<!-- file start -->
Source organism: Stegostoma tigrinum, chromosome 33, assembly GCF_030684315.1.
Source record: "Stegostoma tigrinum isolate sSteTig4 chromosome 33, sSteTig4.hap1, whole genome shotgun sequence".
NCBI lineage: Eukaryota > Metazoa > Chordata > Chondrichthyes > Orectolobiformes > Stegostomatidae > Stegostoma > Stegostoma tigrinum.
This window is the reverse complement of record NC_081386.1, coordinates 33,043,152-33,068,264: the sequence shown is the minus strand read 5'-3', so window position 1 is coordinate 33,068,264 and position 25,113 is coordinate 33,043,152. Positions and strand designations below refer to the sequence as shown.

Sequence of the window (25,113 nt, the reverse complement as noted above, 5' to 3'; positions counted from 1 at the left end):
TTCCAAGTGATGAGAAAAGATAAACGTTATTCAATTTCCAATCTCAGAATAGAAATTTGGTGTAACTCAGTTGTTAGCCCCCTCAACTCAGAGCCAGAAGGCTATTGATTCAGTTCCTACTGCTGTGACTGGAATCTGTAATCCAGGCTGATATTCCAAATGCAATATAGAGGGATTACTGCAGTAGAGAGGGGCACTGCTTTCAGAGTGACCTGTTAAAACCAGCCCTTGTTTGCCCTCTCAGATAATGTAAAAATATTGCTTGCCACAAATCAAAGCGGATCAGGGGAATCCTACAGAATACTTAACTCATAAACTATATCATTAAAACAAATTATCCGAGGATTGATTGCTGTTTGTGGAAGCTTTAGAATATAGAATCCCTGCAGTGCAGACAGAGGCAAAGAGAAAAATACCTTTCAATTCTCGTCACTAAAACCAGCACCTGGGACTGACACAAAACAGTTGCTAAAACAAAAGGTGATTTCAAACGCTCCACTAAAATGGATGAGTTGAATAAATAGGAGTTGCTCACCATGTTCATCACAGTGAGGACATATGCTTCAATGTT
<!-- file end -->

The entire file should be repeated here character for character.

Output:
Source organism: Stegostoma tigrinum, chromosome 33, assembly GCF_030684315.1.
Source record: "Stegostoma tigrinum isolate sSteTig4 chromosome 33, sSteTig4.hap1, whole genome shotgun sequence".
NCBI lineage: Eukaryota > Metazoa > Chordata > Chondrichthyes > Orectolobiformes > Stegostomatidae > Stegostoma > Stegostoma tigrinum.
This window is the reverse complement of record NC_081386.1, coordinates 33,043,152-33,068,264: the sequence shown is the minus strand read 5'-3', so window position 1 is coordinate 33,068,264 and position 25,113 is coordinate 33,043,152. Positions and strand designations below refer to the sequence as shown.

Sequence of the window (25,113 nt, the reverse complement as noted above, 5' to 3'; positions counted from 1 at the left end):
TTCCAAGTGATGAGAAAAGATAAACGTTATTCAATTTCCAATCTCAGAATAGAAATTTGGTGTAACTCAGTTGTTAGCCCCCTCAACTCAGAGCCAGAAGGCTATTGATTCAGTTCCTACTGCTGTGACTGGAATCTGTAATCCAGGCTGATATTCCAAATGCAATATAGAGGGATTACTGCAGTAGAGAGGGGCACTGCTTTCAGAGTGACCTGTTAAAACCAGCCCTTGTTTGCCCTCTCAGATAATGTAAAAATATTGCTTGCCACAAATCAAAGCGGATCAGGGGAATCCTACAGAATACTTAACTCATAAACTATATCATTAAAACAAATTATCCGAGGATTGATTGCTGTTTGTGGAAGCTTTAGAATATAGAATCCCTGCAGTGCAGACAGAGGCAAAGAGAAAAATACCTTTCAATTCTCGTCACTAAAACCAGCACCTGGGACTGACACAAAACAGTTGCTAAAACAAAAGGTGATTTCAAACGCTCCACTAAAATGGATGAGTTGAATAAATAGGAGTTGCTCACCATGTTCATCACAGTGAGGACATATGCTTCAATGTT